• Type 2 diabetes.
  • High blood pressure.
  • Respiratory problems, including sleep apnoea.
  • Cardiovascular disease, including heart attack and stroke.
  • Certain types of cancer, including breast, prostate, colon and endometrial cancers.
  • Dyslipidaemia (high cholesterol and fatty acids).
  • Liver and gallbladder disease, and gout.
  • Osteoarthritis.

The payoff for effective weight control is high. Learn more about healthy weight.

Stress Control

Stress amounts to too much of a good thing. What this means is that the underlying causes of stress are in themselves beneficial to us in the right doses, but they become harmful to us when we overdose. The day to day pressures we feel to perform, behave or to meet the demands of others usually spur us to actually perform, behave and to meet those demands, but at times those pressures can build to such an extent that they achieve exactly the opposite - in other words, they become counterproductive. When that happens we can end up paying a high price in terms of our health.

Stress which persists over an extended period of time (chronic stress) can cause a range of conditions, including depression, anxiety, stomach ulcers, digestive problems, heart disease and stroke. That’s why it’s important not to simply allow stress to have free reign in our lives. You might be unable to control the cause of your stress, but you can control the way in which you respond to it. Stress management means taking control of your thoughts, your emotions, your timetable and your resources for combating stress, and taking the sting out of the effects of stress.

Here are some tips for managing stress:

  • Identify each cause of stress in your work and in your life.
  • Mentally list the ways in which you currently respond to stress.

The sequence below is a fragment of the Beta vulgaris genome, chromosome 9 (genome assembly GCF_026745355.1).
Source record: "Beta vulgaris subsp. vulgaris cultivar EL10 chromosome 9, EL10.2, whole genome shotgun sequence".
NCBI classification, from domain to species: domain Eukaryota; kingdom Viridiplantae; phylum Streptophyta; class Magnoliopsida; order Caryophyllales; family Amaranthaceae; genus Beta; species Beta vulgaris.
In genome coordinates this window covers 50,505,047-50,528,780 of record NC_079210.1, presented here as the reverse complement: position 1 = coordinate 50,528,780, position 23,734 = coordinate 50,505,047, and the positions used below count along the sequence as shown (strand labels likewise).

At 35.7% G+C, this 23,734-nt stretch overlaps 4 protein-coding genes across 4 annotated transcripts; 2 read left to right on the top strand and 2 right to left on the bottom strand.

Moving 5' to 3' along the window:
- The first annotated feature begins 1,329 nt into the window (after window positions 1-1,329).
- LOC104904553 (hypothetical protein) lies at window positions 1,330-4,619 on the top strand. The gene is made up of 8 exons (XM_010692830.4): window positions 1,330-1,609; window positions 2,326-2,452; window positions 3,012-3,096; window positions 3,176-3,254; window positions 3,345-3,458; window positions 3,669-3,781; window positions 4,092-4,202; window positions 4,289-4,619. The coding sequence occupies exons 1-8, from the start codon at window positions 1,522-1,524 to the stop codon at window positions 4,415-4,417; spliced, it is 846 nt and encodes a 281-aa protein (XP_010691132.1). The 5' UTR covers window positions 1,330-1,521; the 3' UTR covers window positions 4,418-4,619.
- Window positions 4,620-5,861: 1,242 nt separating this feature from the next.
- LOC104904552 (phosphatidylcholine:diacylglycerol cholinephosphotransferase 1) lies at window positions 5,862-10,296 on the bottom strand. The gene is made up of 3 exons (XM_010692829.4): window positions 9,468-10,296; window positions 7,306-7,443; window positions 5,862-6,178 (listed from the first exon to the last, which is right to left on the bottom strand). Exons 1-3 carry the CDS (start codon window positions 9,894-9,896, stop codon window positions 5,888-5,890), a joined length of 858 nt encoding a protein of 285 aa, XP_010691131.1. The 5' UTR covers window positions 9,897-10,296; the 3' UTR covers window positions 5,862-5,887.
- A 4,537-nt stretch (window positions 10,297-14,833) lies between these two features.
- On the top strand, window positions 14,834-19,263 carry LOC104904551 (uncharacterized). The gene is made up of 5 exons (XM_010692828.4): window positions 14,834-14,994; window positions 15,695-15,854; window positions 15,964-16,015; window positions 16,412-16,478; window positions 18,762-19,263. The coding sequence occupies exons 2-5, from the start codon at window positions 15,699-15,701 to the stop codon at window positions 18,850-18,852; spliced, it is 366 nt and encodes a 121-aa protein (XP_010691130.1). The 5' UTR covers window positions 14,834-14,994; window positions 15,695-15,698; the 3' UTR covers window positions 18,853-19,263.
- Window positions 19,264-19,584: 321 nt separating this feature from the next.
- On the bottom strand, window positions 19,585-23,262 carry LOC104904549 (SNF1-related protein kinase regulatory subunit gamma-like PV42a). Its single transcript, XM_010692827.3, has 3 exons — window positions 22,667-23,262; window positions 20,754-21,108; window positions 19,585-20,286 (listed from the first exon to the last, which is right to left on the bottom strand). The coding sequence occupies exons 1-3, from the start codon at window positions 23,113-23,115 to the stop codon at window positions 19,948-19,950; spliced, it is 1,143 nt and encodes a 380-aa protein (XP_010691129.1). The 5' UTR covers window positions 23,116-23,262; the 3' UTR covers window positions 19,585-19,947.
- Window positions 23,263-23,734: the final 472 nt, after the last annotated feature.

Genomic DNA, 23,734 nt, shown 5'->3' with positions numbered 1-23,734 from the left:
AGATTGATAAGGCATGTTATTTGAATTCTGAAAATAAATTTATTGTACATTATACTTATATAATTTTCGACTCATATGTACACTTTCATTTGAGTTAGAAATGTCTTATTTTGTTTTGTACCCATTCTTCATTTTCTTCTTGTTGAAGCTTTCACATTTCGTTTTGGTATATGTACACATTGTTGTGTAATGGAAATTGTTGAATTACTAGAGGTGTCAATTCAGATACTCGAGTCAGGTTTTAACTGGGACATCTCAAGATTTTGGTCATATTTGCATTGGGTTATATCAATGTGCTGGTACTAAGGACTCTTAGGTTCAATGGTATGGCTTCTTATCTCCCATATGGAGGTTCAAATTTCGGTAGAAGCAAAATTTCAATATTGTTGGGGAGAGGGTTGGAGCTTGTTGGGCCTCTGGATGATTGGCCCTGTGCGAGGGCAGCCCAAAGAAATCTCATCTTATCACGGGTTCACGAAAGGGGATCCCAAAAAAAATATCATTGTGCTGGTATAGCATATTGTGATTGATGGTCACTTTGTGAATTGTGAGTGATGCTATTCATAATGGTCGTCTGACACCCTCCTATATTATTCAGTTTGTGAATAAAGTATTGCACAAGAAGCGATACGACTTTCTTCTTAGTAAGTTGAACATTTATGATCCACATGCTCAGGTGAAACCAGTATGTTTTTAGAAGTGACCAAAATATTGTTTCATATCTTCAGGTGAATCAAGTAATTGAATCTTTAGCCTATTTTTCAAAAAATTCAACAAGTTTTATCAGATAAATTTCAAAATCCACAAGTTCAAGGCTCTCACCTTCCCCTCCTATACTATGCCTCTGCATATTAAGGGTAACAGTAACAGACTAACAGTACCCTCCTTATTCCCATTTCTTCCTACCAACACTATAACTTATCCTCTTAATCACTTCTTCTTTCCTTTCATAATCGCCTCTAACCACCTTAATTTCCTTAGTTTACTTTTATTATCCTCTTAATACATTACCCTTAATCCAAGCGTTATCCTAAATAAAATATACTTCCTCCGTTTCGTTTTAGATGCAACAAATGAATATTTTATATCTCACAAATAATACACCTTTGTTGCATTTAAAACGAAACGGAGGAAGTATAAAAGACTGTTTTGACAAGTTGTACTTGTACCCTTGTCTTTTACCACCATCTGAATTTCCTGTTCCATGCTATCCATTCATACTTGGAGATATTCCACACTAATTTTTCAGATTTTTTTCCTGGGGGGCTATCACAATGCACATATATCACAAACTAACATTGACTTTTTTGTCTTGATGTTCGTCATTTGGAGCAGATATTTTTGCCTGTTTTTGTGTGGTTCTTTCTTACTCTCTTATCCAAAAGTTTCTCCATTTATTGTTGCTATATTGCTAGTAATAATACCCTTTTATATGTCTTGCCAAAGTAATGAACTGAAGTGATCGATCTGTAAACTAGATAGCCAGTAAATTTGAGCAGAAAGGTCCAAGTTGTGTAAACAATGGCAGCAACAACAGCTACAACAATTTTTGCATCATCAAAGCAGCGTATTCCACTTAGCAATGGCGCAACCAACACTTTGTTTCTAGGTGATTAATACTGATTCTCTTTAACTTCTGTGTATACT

• Plan the use of your time, and deal with high-priority tasks early.
  • Learn to say ‘no’ when your responsibilities are already enough.
  • Practice avoiding people and situations which make you stress out.
  • Learn how to ‘mini-relax’, using techniques such as deep breathing.
  • Learn how to ‘max-relax’, with significant time devoted just to you.
  • Cut stressors down to size by adopting a big-picture perspective.
  • Talk to someone about it. A problem shared is a problem halved.
  • Instead of trying to control what you can’t change, just accept it.
  • Keep your batteries full with a healthy diet and regular exercise.
  • Don’t turn to unhealthy solutions to try and cope with stress.

Dealing effectively with stress is seen as an increasingly necessary skill in our busy and complex lives. Learn more about stress management, including stress-busting tips, relaxation and time management.

Periodic Check-ups

Periodic medical check-ups are important for two reasons. Firstly, they can identify risk factors which can lead to ill health, and secondly, they can catch problems in the early stages so that correcting them is much more straightforward. It is a far better thing to prevent health issues, or to identify them when they are easy to deal with, than it is to find yourself grappling with a serious medical condition.

The types of examinations and tests which periodic check-ups involve can include:

  • Your blood pressure.
  • Your weight and BMI.
  • A cardiovascular examination.
  • A prostate check for men.
  • Your cholesterol levels.
  • Screening for diabetes.
  • A liver function test.
  • A thyroid function test.
  • A kidney function test.
  • A blood cell analysis.

If you are apprehensive about seeing your doctor, just think how much more fearful it would be to have a life-threatening illness. If you haven’t had a check-up in a long while, it’s time you picked up the phone.


  1. OECD (Sassi, F et al), 22 September 2010. Obesity and the Economics of Prevention: Fit not Fat, 2010. OECD: Paris.
  2. Nordestgaard, BG et al, 1 May 2012. The Effect of Elevated Body Mass Index on Ischemic Heart Disease Risk: Causal Estimates from a Mendelian Randomisation Approach, 2012. PLOS Medicine: Cambridge.